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The China Threat-Not! Reply

It’s interesting how so many right-leaning folks get it right on Russia, only to lose their minds on China. Um, um, Tucker, China has exactly one military base outside it’s national borders (in East Africa). The USA has hundreds. No need to sweat. Much ado is always made about the supposed power of China’s GDP, but China has a large GDP relative only to it’s massive population. The same is true of India. India’s GDP is the third largest in the world that of China or the United States relative to purchasing power parity. Like China, India is also a nuclear armed power. Does anyone seriously think India is a threat to US global hegemony?

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Keith Preston: ‘Trump is trying to set a standard that even the US does not meet” Reply

An interview with Sputnik. Listen here.

NATO nations have agreed to satisfy the US demand to increase defense spending.

This is what US President – Donald Trump – said at a press conference in Brussels during the second day of the NATO summit.

President Trump reiterated his earlier request for doubling defense spending target, saying that four per cent of gross domestic product was – quote – the right number.

Radio Sputnik discussed Trump’s calls to NATO allies to increase defense spending to 4 % of GDP with Keith Preston, the chief editor and director of attackthesystem.com.

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Rebel Yell: The Asheville Forum Reply

My recent talk on the role of the US Civil War as pivotal event in the building of the modern American Empire, and a prototype for the “total wars” in the 20th century. Listen here. My talk starts at 56:30.

Rebel Yell 20180609 319: The Asheville Forum

This is Rebel Yell – a Southern Nationalist podcast of the Alt-Right. I’m your host Musonius Rufus. Joining me are my cohosts Mencken’s Ghost and Ryan McMahon. For our 100th episode of Rebel Yell, we present talks from Identity Dixie’s second conference.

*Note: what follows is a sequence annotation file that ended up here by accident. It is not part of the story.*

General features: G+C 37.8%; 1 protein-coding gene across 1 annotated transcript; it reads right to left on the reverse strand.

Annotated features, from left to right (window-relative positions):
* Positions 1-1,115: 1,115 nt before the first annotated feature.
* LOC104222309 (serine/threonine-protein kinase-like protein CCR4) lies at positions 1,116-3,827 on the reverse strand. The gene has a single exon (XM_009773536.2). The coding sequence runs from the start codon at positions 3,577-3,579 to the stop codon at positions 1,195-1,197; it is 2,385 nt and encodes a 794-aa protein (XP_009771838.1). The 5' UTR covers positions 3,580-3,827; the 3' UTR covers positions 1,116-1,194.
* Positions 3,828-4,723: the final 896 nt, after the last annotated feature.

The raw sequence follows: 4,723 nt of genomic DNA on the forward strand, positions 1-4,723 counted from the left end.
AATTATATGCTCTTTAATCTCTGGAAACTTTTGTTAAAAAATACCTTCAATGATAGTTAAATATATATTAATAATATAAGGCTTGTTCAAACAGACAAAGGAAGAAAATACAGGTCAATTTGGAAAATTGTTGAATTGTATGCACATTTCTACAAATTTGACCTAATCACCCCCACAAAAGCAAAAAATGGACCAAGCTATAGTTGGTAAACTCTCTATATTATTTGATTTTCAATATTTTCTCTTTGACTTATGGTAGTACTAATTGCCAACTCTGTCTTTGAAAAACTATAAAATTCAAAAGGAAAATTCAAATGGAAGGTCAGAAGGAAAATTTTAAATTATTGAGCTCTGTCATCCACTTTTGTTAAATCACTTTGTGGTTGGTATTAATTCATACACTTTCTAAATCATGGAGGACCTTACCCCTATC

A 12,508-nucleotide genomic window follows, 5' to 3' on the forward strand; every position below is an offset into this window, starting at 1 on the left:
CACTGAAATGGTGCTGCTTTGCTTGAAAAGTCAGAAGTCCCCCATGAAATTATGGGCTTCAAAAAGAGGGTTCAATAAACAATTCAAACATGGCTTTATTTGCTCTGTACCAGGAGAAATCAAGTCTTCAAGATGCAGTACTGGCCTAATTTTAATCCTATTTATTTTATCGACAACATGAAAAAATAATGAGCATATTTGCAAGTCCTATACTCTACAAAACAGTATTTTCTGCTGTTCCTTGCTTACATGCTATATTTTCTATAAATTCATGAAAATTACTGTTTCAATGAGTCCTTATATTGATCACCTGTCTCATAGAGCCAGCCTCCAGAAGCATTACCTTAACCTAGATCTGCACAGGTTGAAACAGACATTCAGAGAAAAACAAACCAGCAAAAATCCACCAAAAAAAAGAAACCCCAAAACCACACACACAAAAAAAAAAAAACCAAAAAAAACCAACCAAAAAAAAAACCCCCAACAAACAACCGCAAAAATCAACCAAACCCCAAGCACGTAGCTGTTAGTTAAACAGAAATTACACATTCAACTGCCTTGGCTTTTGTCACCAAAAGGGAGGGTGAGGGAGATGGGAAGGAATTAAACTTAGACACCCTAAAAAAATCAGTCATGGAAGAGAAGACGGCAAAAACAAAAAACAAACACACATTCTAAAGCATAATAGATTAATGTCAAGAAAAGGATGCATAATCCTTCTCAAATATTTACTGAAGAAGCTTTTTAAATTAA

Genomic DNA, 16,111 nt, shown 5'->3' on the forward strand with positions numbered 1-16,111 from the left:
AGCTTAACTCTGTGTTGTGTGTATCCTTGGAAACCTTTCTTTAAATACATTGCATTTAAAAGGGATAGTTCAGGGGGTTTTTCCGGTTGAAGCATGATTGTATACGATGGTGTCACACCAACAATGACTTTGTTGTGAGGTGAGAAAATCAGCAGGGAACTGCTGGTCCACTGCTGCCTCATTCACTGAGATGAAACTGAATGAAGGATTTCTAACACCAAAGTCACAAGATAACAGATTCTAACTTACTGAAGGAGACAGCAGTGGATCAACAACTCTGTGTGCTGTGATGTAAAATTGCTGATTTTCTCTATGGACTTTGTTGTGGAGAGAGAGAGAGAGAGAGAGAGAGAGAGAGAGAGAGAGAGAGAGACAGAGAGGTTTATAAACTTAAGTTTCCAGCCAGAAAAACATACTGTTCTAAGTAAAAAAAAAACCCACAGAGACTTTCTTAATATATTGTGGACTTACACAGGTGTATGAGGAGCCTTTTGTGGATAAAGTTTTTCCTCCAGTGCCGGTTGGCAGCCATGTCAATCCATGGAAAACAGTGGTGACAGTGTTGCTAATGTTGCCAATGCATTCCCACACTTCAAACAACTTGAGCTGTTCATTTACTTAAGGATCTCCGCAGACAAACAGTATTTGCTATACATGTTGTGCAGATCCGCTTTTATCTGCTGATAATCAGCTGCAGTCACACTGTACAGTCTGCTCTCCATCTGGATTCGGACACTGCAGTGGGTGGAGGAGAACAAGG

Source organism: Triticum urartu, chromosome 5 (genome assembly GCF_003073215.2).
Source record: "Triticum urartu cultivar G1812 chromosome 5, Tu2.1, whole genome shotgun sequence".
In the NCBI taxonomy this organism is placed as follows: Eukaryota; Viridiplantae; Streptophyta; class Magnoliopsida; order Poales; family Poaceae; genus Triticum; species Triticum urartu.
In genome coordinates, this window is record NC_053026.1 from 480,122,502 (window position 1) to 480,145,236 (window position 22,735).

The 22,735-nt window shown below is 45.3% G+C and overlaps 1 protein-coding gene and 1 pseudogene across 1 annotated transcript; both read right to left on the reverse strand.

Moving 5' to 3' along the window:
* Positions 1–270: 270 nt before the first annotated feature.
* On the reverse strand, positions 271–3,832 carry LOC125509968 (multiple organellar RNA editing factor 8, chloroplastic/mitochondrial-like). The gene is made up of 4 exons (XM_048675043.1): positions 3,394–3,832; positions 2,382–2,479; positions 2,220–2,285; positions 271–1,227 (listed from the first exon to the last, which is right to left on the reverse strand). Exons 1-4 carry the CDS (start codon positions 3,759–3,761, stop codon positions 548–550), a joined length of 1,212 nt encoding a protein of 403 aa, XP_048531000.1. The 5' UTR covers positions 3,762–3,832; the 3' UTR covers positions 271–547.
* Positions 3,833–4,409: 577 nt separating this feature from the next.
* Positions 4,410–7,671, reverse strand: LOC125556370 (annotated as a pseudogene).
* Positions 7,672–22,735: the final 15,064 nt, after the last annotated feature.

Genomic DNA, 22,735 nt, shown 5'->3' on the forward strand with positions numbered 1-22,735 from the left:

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How Trump’s Republican Party Went Soft on Communism 1

This columnist is apparently 30 years behind the times. While this article is intended as a bromide against Trump’s foreign policy, it actually makes him sound a lot better than he actually is. While Trump’s lack of Russophobia, only mild Sinophobia, and willingness to engage in diplomacy with the DPRK is a a good thing,Trump has been more pro-Israel than any US President to date, escalated hostilities with Iran, backed away from Obama’s efforts to normalize relations with Cuba, and provided billions in arms to the Saudis while they are waging genocide in Yemen and in the Eastern Province.

By Stephen Chapman

Reason

If you had told Ronald Reagan in 1988 that in 30 years, the president of the United States would be chummy with communist dictators in China and North Korea, eager to please a brutal Kremlin autocrat, and indifferent to the needs of our military allies, he might have said: That’s what you get for electing a Democrat.

Today’s Republicans make up a party he wouldn’t recognize. For decades, the Russians and Chinese dispatched spies and enlisted American sympathizers to try to harm the United States and tilt its policies in their favor. Under Donald Trump, they don’t have to. They have a friend in the Oval Office.

It’s the most astonishing reversal in modern American political history. Over the past century, the right accused liberals and Democrats of excusing the crimes of Josef Stalin, Mao Zedong, and Fidel Castro. Often, the criticism was well-founded.